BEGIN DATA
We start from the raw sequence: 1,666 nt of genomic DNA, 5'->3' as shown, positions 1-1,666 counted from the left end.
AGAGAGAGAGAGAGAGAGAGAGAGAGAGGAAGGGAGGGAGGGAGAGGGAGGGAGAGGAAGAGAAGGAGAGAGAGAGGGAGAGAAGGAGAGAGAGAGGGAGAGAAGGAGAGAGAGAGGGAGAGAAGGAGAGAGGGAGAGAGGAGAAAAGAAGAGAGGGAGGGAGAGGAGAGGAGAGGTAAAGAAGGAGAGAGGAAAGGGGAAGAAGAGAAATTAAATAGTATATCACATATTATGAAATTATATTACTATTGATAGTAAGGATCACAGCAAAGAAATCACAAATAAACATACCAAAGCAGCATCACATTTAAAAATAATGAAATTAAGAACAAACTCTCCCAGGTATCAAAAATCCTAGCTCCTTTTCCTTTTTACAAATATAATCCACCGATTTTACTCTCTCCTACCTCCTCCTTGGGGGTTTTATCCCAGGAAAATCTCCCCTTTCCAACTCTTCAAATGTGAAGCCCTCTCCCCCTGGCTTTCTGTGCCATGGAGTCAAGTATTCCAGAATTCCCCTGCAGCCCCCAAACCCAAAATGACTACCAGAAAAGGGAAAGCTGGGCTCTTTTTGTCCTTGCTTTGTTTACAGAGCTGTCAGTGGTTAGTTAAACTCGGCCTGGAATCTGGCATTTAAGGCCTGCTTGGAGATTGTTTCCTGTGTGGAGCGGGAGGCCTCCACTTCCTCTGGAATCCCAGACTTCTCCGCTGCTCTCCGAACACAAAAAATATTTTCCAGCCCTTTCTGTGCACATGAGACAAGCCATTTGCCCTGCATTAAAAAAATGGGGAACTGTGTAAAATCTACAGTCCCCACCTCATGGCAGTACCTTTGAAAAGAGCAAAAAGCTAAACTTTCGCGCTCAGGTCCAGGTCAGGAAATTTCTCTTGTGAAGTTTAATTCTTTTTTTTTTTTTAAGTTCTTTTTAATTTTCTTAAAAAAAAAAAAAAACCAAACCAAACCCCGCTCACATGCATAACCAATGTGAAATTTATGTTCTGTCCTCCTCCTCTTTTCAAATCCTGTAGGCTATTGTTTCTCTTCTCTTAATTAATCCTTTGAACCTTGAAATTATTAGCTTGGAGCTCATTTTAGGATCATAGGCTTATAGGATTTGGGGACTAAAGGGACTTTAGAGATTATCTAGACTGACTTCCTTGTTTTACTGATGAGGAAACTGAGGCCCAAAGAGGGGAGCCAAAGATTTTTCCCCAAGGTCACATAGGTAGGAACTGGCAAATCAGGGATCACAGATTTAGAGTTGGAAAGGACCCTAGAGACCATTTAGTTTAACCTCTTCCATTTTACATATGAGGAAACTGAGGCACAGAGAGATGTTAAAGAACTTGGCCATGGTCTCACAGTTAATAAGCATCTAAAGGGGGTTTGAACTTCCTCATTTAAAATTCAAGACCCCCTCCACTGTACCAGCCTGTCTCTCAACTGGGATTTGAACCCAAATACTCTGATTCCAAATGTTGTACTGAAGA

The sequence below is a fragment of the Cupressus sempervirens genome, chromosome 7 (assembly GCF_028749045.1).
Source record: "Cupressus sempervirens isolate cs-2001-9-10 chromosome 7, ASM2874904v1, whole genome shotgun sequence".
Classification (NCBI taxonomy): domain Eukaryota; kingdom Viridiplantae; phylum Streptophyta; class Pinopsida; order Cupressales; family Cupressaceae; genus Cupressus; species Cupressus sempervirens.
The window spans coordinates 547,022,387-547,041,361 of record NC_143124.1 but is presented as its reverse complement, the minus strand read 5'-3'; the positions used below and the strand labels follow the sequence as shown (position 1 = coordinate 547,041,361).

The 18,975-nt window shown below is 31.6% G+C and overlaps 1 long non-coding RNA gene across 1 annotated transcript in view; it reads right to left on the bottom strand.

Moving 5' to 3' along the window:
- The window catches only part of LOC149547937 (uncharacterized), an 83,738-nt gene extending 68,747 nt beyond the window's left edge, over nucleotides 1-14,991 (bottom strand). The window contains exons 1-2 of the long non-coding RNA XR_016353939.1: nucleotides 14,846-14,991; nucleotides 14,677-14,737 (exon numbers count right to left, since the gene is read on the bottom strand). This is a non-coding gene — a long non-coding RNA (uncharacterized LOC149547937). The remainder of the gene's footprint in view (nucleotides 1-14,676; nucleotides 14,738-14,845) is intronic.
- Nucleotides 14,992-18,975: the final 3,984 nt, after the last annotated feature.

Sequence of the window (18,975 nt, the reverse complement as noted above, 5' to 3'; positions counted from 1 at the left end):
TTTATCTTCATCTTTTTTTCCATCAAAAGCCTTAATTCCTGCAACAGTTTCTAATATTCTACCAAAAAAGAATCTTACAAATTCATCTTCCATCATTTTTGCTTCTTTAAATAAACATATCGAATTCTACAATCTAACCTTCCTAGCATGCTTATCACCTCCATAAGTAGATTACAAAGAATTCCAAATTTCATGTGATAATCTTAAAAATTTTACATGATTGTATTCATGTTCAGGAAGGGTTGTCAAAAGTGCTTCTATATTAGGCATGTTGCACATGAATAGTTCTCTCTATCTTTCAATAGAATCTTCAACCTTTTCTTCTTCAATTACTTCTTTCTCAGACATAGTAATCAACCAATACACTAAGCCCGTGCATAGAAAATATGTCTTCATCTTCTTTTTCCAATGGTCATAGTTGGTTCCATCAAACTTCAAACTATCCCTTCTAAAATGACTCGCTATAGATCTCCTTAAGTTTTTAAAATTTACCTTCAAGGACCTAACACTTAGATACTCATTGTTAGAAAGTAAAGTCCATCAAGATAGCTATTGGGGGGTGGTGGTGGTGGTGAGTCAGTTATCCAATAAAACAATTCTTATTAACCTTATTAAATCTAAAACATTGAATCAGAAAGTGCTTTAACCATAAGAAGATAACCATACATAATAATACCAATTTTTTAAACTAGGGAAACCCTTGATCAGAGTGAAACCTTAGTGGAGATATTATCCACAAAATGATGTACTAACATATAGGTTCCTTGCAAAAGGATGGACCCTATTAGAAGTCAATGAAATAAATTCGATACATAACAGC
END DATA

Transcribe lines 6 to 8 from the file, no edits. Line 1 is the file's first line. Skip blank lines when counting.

The window spans coordinates 547,022,387-547,041,361 of record NC_143124.1 but is presented as its reverse complement, the minus strand read 5'-3'; the positions used below and the strand labels follow the sequence as shown (position 1 = coordinate 547,041,361).

The 18,975-nt window shown below is 31.6% G+C and overlaps 1 long non-coding RNA gene across 1 annotated transcript in view; it reads right to left on the bottom strand.

Moving 5' to 3' along the window: